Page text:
The Journal Gazette
Sunday, January 23, 2022 1:00 am

Women take the wheel in sales

Local dealership says sales increase in friendlier store

Kami Neff | For The Journal Gazette

When Lori Miller began working at Vorderman Volkswagen 11 years ago, the sales team included just one woman.

Now, the auto dealer's staff of more than 50 includes 14 women – seven of whom have roles in management and sales.

Over the years, the dealership has been pushing into new territory, stating that it has become “laser-focused on empowering women.”

The company believes its commitment to adding more women to its staff shows leadership and is changing how people view and do car sales.

Miller, new car sales manager, believes women, through compassion and gentler communication, bring balance to the “cut-and-dried method” of male salespersons.

“I think the way a woman presents is we have softer sides, and sometimes we can get the same point across as a male but not be as pushy while doing it. Customers' ears open up when you do it that way,” said Miller, 51.

Though there are still skeptics, Miller estimates that about 15% of customers who see saleswomen in this traditionally male role are resistant at first.

“There are men out there who still feel that this is not a place for a woman, so they will shut you down,” Miller said.

While statistics have shown that more women have entered into the auto industry, it is still largely male-dominated, which is why Vorderman can be considered an outlier in the business with its female empowerment initiative.

According to labor statistics, women make up only about a quarter of the automotive manufacturing workforce.

But employees note that things are changing, including the minds of customers.

“We value personality over experience,” General Manager Mike Brookfield said in a statement. “Customers are looking for an experience. The auto industry has changed with the rise of the internet, and customers come to the dealership armed with more knowledge than ever before. There's no longer a need to wheel and deal, and the stigma of the sneaky salesperson has gone by the wayside. The women on our team provide a personalized and friendly experience that keeps customers coming back again and again.”


Vorderman Volkswagen opened in 1990 and is co-owned by Reg and Connie Vorderman. Following Connie's lead, the company began looking to women to reshape the way it did business.

The company began to transform from a typical car dealership, to a family-friendly business that put customers of all ages and genders at ease and comfortable coming through their doors. As Vorderman hired more women, the culture and atmosphere at the dealership began to change, employees said.

“It's an easygoing and family friendly atmosphere, I just can't explain it,” said Caril Bernard, assistant sales manager. “When I walked through the doors on the day that I came in for an interview, it instantly hit me, like, 'Wow, this is home.'”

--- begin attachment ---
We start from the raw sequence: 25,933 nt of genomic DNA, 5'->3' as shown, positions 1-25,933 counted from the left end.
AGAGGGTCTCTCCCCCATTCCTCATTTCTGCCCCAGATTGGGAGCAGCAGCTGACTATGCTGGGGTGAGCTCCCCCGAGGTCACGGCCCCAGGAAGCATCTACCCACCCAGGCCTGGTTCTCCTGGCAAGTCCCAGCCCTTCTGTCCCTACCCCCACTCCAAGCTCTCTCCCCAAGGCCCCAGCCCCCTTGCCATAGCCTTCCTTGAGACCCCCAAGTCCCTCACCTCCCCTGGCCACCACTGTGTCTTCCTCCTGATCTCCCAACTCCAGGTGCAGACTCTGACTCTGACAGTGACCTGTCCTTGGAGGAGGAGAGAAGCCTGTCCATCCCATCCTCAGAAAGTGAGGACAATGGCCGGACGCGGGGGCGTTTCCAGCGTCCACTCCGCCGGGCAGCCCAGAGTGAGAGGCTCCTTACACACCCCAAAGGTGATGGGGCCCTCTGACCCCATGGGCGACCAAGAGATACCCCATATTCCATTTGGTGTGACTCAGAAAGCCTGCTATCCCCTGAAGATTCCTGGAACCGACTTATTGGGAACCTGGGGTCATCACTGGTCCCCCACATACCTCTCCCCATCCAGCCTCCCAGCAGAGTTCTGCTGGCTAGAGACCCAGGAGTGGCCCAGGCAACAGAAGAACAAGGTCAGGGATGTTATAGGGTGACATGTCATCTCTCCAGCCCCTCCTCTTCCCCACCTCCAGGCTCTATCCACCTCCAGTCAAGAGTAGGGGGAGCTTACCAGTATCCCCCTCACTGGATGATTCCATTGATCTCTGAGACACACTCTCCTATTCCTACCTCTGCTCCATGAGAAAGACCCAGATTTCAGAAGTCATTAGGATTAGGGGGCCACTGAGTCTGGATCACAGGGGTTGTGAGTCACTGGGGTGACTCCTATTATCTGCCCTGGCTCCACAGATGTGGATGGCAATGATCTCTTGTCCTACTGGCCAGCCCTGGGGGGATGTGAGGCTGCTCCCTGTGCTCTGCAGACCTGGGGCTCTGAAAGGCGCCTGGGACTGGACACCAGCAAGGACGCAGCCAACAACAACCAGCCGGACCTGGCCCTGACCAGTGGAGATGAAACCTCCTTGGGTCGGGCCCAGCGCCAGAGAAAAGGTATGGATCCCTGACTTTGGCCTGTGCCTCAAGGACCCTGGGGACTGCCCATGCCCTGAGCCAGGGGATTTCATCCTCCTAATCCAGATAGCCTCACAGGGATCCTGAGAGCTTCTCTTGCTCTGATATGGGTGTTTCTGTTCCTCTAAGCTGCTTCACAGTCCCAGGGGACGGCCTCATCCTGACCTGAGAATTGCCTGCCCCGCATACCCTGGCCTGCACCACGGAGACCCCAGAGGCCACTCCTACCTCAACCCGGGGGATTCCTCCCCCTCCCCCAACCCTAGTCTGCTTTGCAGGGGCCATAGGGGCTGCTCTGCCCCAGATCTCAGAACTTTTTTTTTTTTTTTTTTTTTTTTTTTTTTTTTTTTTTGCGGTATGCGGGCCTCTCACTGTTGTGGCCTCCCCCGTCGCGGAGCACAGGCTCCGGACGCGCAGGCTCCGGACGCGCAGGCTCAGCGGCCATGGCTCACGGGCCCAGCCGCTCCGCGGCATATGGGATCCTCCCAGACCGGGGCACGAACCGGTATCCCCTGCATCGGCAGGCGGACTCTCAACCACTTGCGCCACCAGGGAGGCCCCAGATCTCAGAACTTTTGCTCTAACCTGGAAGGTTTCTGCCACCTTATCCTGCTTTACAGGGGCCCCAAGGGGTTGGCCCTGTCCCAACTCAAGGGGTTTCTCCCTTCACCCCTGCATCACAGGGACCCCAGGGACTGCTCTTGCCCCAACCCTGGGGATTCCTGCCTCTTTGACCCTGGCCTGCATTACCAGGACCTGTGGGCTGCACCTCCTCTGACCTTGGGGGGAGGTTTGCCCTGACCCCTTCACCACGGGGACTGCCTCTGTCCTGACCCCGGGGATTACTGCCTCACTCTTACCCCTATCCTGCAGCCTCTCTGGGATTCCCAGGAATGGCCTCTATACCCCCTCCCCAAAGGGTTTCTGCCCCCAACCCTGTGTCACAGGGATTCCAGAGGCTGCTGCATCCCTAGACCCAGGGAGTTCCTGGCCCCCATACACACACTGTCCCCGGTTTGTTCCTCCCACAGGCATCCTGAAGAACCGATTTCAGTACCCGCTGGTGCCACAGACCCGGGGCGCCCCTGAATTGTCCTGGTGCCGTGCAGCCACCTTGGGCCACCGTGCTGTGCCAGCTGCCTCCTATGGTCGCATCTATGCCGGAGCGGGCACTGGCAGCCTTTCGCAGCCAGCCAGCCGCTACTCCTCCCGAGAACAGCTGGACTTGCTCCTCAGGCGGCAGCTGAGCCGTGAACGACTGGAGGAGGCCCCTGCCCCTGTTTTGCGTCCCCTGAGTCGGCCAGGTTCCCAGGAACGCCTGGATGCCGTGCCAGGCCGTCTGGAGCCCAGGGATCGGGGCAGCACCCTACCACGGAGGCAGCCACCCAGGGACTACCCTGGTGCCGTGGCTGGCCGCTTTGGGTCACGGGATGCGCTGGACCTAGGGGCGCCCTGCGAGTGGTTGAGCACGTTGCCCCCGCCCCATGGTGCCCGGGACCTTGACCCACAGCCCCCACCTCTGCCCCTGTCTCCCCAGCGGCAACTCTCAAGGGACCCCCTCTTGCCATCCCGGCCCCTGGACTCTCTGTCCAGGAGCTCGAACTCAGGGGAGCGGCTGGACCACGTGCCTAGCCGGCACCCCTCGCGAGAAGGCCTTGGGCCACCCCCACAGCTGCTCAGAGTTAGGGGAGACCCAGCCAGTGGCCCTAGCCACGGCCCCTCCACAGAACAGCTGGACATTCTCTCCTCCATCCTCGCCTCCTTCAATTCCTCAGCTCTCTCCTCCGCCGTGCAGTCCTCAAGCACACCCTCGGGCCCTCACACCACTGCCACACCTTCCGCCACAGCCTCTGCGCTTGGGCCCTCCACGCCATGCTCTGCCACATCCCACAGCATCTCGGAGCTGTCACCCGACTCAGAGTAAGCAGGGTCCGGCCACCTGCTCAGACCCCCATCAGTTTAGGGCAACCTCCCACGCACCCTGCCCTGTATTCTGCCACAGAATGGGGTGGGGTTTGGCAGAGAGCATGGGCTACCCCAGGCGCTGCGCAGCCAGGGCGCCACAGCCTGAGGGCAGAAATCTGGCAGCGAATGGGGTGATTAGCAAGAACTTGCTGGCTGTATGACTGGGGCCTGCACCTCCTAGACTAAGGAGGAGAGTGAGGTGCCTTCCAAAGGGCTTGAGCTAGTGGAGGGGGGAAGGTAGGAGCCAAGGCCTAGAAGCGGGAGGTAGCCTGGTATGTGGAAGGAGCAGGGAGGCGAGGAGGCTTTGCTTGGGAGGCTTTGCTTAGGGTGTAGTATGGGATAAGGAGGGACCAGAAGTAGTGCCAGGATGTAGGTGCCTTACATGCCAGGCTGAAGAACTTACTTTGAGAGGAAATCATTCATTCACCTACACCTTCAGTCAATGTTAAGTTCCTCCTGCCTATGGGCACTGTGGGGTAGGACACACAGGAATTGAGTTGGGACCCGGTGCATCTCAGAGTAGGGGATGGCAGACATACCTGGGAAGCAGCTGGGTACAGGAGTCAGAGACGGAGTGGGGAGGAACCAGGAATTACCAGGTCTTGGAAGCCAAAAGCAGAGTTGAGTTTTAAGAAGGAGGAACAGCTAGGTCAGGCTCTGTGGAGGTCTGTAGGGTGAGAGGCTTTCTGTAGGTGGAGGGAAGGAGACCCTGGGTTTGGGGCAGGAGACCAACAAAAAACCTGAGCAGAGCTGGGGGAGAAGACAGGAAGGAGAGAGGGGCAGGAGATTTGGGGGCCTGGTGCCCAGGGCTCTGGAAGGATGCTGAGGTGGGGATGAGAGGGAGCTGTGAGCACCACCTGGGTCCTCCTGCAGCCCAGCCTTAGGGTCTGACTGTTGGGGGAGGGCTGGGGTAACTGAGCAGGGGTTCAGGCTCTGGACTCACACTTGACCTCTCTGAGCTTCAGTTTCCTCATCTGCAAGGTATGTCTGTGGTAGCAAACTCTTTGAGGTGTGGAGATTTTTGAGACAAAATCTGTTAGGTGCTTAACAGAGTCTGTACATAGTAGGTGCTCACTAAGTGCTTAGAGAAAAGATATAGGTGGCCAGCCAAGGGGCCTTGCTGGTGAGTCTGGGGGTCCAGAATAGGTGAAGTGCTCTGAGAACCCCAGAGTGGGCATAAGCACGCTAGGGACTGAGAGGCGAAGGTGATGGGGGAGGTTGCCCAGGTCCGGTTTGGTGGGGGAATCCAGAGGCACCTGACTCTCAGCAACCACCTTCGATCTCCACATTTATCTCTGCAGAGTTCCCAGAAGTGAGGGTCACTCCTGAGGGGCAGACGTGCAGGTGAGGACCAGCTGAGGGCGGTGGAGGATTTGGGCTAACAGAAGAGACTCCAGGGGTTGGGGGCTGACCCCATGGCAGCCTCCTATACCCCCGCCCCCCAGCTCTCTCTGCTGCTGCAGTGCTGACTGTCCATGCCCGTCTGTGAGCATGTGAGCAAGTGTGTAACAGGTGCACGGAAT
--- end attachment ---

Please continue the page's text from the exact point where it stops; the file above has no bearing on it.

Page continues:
Bernard, 56, joined the team in 2014.

“A lot of people didn't realize I was in sales, because they were like, 'A saleswoman?' It was a little intimidating at first,” Bernard said. Adding that “I think at first, men look down at you.”

The U.S. Bureau of Labor Statistics reported that women accounted for roughly 21% of the country's auto dealers in 2020. That percentage has been relatively constant since 2004.

The data also showed women constituted nearly 17% of workers in auto repair, parts and tire shops in 2020.

Resistance from men and traditional gender roles, along with evening and weekend hours, tend to be the top factors why more women aren't joining the industry. 

“They're afraid they're not going to be taken seriously, or someone's going to walk in and say they don't want to work with a woman,” Miller said. “But to be honest, we have the opposite. We have people who come in here and say they'd like to work with a female,” she said.

Both Miller and Bernard see a woman's more gentle approach as key to influencing the way sales are done.

“With a woman, we try to get to know the person first rather than sell them the vehicle,” Bernard said. “You are able to put down their defenses right off the bat.”

They both say such approaches to customers shows authenticity.

You add a woman to it,” Miller said, “you show some compassion, and it tends to change people.” 

The idea for more inclusion of women isn't just local. At General Motors, 87.7% of its North American workers are women. In addition, the company, which has an Allen County truck assembly plant, made headlines in 2018 with the appointment of the company's first female chief financial officer. GM has become one of the few companies to have both a female CEO and CFO.

Voderman believes improving the gender diversity of its team has proven successful.

The company reported in December that it has grown from a sales average of 50 cars sold per month to more than 150 since its push to include more women.

And the hiring strategy seems to line up with nationwide statistics, which show that women buy more than 50% of vehicles in the United States and influence more than 80% of all vehicle purchase decisions.

“It's changing, things are changing,” Bernard said. “We've had a lot of people tell us that we treat them with respect and treat them nicer.”  

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